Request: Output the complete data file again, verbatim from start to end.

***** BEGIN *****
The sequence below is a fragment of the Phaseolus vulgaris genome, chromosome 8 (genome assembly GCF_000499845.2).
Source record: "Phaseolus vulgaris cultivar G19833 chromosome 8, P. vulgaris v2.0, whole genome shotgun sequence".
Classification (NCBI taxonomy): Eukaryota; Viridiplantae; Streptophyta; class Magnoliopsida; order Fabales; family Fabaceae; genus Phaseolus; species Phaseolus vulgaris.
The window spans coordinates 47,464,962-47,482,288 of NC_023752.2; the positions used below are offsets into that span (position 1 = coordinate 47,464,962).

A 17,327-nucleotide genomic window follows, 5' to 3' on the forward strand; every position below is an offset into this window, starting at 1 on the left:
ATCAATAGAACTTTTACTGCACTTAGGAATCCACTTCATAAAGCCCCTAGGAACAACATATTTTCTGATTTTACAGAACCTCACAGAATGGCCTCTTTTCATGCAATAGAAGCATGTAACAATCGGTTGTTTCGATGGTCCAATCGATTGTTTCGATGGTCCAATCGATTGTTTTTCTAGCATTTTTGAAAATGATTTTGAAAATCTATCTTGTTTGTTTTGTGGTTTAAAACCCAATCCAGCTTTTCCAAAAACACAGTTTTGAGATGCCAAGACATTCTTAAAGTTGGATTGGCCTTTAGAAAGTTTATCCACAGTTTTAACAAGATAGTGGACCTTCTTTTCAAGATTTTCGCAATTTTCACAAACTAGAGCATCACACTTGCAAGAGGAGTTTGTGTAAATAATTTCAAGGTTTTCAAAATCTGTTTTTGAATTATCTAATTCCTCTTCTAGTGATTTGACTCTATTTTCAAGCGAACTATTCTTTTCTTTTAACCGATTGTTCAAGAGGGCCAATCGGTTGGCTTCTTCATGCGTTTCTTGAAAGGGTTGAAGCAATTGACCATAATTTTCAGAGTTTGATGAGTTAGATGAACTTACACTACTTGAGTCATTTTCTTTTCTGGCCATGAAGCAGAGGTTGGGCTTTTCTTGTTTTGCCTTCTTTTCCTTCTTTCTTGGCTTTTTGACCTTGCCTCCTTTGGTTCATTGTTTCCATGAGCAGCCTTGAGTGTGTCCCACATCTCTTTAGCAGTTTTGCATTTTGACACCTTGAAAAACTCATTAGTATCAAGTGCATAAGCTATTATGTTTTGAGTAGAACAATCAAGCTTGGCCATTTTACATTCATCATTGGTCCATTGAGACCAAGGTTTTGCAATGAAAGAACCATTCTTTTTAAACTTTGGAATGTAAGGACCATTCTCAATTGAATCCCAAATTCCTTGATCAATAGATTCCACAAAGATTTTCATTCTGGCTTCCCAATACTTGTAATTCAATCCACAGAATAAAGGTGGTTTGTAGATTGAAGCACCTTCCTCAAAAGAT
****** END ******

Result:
The sequence below is a fragment of the Phaseolus vulgaris genome, chromosome 8 (genome assembly GCF_000499845.2).
Source record: "Phaseolus vulgaris cultivar G19833 chromosome 8, P. vulgaris v2.0, whole genome shotgun sequence".
Classification (NCBI taxonomy): Eukaryota; Viridiplantae; Streptophyta; class Magnoliopsida; order Fabales; family Fabaceae; genus Phaseolus; species Phaseolus vulgaris.
The window spans coordinates 47,464,962-47,482,288 of NC_023752.2; the positions used below are offsets into that span (position 1 = coordinate 47,464,962).

A 17,327-nucleotide genomic window follows, 5' to 3' on the forward strand; every position below is an offset into this window, starting at 1 on the left:
ATCAATAGAACTTTTACTGCACTTAGGAATCCACTTCATAAAGCCCCTAGGAACAACATATTTTCTGATTTTACAGAACCTCACAGAATGGCCTCTTTTCATGCAATAGAAGCATGTAACAATCGGTTGTTTCGATGGTCCAATCGATTGTTTCGATGGTCCAATCGATTGTTTTTCTAGCATTTTTGAAAATGATTTTGAAAATCTATCTTGTTTGTTTTGTGGTTTAAAACCCAATCCAGCTTTTCCAAAAACACAGTTTTGAGATGCCAAGACATTCTTAAAGTTGGATTGGCCTTTAGAAAGTTTATCCACAGTTTTAACAAGATAGTGGACCTTCTTTTCAAGATTTTCGCAATTTTCACAAACTAGAGCATCACACTTGCAAGAGGAGTTTGTGTAAATAATTTCAAGGTTTTCAAAATCTGTTTTTGAATTATCTAATTCCTCTTCTAGTGATTTGACTCTATTTTCAAGCGAACTATTCTTTTCTTTTAACCGATTGTTCAAGAGGGCCAATCGGTTGGCTTCTTCATGCGTTTCTTGAAAGGGTTGAAGCAATTGACCATAATTTTCAGAGTTTGATGAGTTAGATGAACTTACACTACTTGAGTCATTTTCTTTTCTGGCCATGAAGCAGAGGTTGGGCTTTTCTTGTTTTGCCTTCTTTTCCTTCTTTCTTGGCTTTTTGACCTTGCCTCCTTTGGTTCATTGTTTCCATGAGCAGCCTTGAGTGTGTCCCACATCTCTTTAGCAGTTTTGCATTTTGACACCTTGAAAAACTCATTAGTATCAAGTGCATAAGCTATTATGTTTTGAGTAGAACAATCAAGCTTGGCCATTTTACATTCATCATTGGTCCATTGAGACCAAGGTTTTGCAATGAAAGAACCATTCTTTTTAAACTTTGGAATGTAAGGACCATTCTCAATTGAATCCCAAATTCCTTGATCAATAGATTCCACAAAGATTTTCATTCTGGCTTCCCAATACTTGTAATTCAATCCACAGAATAAAGGTGGTTTGTAGATTGAAGCACCTTCCTCAAAAGAT